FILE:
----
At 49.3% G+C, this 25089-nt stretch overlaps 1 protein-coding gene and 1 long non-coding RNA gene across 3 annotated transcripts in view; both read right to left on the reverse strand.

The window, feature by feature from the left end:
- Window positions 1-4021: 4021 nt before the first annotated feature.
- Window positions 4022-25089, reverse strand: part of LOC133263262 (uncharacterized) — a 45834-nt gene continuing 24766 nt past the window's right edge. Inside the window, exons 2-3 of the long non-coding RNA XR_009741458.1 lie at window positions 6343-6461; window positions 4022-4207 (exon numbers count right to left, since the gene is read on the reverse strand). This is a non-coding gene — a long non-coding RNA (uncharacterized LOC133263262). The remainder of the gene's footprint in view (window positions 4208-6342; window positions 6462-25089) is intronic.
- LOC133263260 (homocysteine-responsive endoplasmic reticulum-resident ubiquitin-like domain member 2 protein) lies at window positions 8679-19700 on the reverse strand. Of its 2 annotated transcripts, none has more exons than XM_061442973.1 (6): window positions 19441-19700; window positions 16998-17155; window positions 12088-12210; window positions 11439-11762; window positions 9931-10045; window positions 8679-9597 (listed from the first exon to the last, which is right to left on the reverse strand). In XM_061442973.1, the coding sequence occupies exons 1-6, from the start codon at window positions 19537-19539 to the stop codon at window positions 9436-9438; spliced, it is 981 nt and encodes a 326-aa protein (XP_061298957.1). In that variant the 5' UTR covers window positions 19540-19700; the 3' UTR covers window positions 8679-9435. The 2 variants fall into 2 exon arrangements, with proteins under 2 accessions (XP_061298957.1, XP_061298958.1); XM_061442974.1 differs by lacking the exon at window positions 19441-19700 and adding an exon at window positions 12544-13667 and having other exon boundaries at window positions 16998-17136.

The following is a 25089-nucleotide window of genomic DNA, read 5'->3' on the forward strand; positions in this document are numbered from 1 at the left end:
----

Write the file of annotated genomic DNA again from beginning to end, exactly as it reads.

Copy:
At 49.3% G+C, this 25089-nt stretch overlaps 1 protein-coding gene and 1 long non-coding RNA gene across 3 annotated transcripts in view; both read right to left on the reverse strand.

The window, feature by feature from the left end:
- Window positions 1-4021: 4021 nt before the first annotated feature.
- Window positions 4022-25089, reverse strand: part of LOC133263262 (uncharacterized) — a 45834-nt gene continuing 24766 nt past the window's right edge. Inside the window, exons 2-3 of the long non-coding RNA XR_009741458.1 lie at window positions 6343-6461; window positions 4022-4207 (exon numbers count right to left, since the gene is read on the reverse strand). This is a non-coding gene — a long non-coding RNA (uncharacterized LOC133263262). The remainder of the gene's footprint in view (window positions 4208-6342; window positions 6462-25089) is intronic.
- LOC133263260 (homocysteine-responsive endoplasmic reticulum-resident ubiquitin-like domain member 2 protein) lies at window positions 8679-19700 on the reverse strand. Of its 2 annotated transcripts, none has more exons than XM_061442973.1 (6): window positions 19441-19700; window positions 16998-17155; window positions 12088-12210; window positions 11439-11762; window positions 9931-10045; window positions 8679-9597 (listed from the first exon to the last, which is right to left on the reverse strand). In XM_061442973.1, the coding sequence occupies exons 1-6, from the start codon at window positions 19537-19539 to the stop codon at window positions 9436-9438; spliced, it is 981 nt and encodes a 326-aa protein (XP_061298957.1). In that variant the 5' UTR covers window positions 19540-19700; the 3' UTR covers window positions 8679-9435. The 2 variants fall into 2 exon arrangements, with proteins under 2 accessions (XP_061298957.1, XP_061298958.1); XM_061442974.1 differs by lacking the exon at window positions 19441-19700 and adding an exon at window positions 12544-13667 and having other exon boundaries at window positions 16998-17136.

The following is a 25089-nucleotide window of genomic DNA, read 5'->3' on the forward strand; positions in this document are numbered from 1 at the left end: